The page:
Lifetime allowance - All you need to know

The lifetime allowance (LTA) is the maximum amount of pension savings you can build up without a charge being applied when you take your benefits.
Key facts
  • The lifetime allowance is the maximum value of benefits that can be taken from a registered pension scheme without being subject to the lifetime allowance charge.
  • Benefits are only tested against the lifetime allowance when a benefit crystallisation events happens.
  • It may be possible to protect benefits in excess of the lifetime allowance.
  • The lifetime allowance is currently £1,073,100.
  • Since 6 April 2017 the lifetime allowance increases in line with the CPI.
  • The lifetime allowance charge applies if benefits exceed the lifetime allowance.

The limit has varied over the years. It started at £1,500,000 in 2006/07, rose to £1,800,000 in 2011/12 and then steadily reduced to £1,000,000 in 2016/17. Since then it’s increased by the CPI each year and in 2020/21 it stands at £1,073,100.

When does it apply?

A test against the LTA is done when there’s a benefit crystallisation event (BCE).  There’s several benefit crystallisation events, the most common of which are:

  • taking benefits
  • dying
  • transferring to a QROPS
  • reaching age 75

An LTA charge can only apply when the value of your pension savings at a BCE is over the LTA.  So, if you have pension savings of £2,000,000 in 2020/21, there’s no charge at that point but if you crystallise all of your pension savings, there will be an LTA charge on the excess of £926,900.

The crystallised value for a defined contribution (DC) scheme is the amount of the fund taken, for a defined benefit (DB) scheme it’s 20 x the pension taken plus the tax-free cash.

Is there a charge?

If you crystallise benefits above the lifetime allowance, there’s a lifetime allowance (LTA) charge.  It can therefore be seen as a tax on pension savings growth, both growth resulting from contributions and investment returns.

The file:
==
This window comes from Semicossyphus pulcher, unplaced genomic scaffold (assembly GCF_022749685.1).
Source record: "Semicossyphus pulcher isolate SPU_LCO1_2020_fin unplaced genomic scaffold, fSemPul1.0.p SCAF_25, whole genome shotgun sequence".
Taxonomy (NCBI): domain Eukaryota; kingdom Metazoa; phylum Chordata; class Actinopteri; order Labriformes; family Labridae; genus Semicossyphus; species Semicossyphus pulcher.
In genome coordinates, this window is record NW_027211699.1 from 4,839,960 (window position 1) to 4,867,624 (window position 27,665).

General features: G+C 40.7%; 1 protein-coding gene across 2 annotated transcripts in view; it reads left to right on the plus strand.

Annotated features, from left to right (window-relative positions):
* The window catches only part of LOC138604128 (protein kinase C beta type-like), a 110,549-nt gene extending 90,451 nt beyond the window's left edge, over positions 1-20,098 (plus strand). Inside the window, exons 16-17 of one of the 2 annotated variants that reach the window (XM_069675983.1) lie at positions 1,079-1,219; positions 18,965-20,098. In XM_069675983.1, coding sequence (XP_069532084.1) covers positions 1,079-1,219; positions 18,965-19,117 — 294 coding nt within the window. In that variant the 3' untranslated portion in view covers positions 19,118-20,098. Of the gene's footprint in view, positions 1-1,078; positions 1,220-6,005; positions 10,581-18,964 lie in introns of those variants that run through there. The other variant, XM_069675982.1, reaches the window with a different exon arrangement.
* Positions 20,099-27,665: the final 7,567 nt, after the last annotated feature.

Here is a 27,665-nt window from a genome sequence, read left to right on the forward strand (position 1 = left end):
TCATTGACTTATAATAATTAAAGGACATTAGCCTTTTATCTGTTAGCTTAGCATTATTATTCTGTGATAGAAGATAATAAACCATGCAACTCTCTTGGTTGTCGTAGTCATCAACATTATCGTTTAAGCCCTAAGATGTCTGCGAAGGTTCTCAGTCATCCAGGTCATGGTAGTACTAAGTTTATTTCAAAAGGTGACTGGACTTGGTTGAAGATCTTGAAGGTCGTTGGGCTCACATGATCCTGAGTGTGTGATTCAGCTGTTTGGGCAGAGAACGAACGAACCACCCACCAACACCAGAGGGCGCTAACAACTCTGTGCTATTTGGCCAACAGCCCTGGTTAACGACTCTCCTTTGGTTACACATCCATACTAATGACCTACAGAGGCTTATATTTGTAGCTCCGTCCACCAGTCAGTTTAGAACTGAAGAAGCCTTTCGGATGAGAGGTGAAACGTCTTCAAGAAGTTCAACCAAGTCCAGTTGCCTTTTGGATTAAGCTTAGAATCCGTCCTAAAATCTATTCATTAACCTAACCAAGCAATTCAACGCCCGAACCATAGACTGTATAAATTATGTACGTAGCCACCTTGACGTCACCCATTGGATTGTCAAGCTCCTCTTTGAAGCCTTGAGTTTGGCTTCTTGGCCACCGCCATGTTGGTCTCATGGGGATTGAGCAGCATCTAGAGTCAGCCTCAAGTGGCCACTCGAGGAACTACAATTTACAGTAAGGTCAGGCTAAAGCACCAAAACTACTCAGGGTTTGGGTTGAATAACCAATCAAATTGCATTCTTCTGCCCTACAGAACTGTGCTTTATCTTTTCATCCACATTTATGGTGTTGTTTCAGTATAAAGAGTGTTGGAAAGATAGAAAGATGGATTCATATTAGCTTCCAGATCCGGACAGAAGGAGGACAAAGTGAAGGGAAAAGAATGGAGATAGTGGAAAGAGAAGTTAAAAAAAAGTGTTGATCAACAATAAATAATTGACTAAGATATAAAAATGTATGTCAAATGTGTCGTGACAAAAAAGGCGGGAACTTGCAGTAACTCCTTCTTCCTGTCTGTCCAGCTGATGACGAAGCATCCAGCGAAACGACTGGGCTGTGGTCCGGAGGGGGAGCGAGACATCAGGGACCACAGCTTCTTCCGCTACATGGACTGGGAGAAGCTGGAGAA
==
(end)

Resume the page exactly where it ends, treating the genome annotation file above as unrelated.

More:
How much is the charge?

It depends on how you take the benefits.  Any excess over the LTA can be taken as a lump sum (a lifetime allowance excess lump sum) and the charge is 55%.

Alternatively, the excess can be used to provide an income, by either a pension annuity or income drawdown. The charge is then 25% but of course any pension instalments or withdrawals made will be taxed at the individual’s marginal rate of income tax.  If the individual pays income tax at 40%, the tax ‘take’ is similar. If the individual pays income tax at 20% the tax take is less.

When the member takes benefits or reaches age 75, both the member and the scheme administrator are jointly liable for paying the charge but normally the scheme administrator will deduct the charge from the pension fund and pay it to HMRC.

How does it work?

Not everyone takes all their benefits at the same time. Someone could be a member of several pension schemes and crystallise them at different times or a defined contribution scheme could be crystallised in stages.

Each BCE uses up a proportion of the LTA that applies at the time.

Every time someone crystallises pension savings, they’re asked by the scheme administrator what percentage of the LTA they’ve already used up.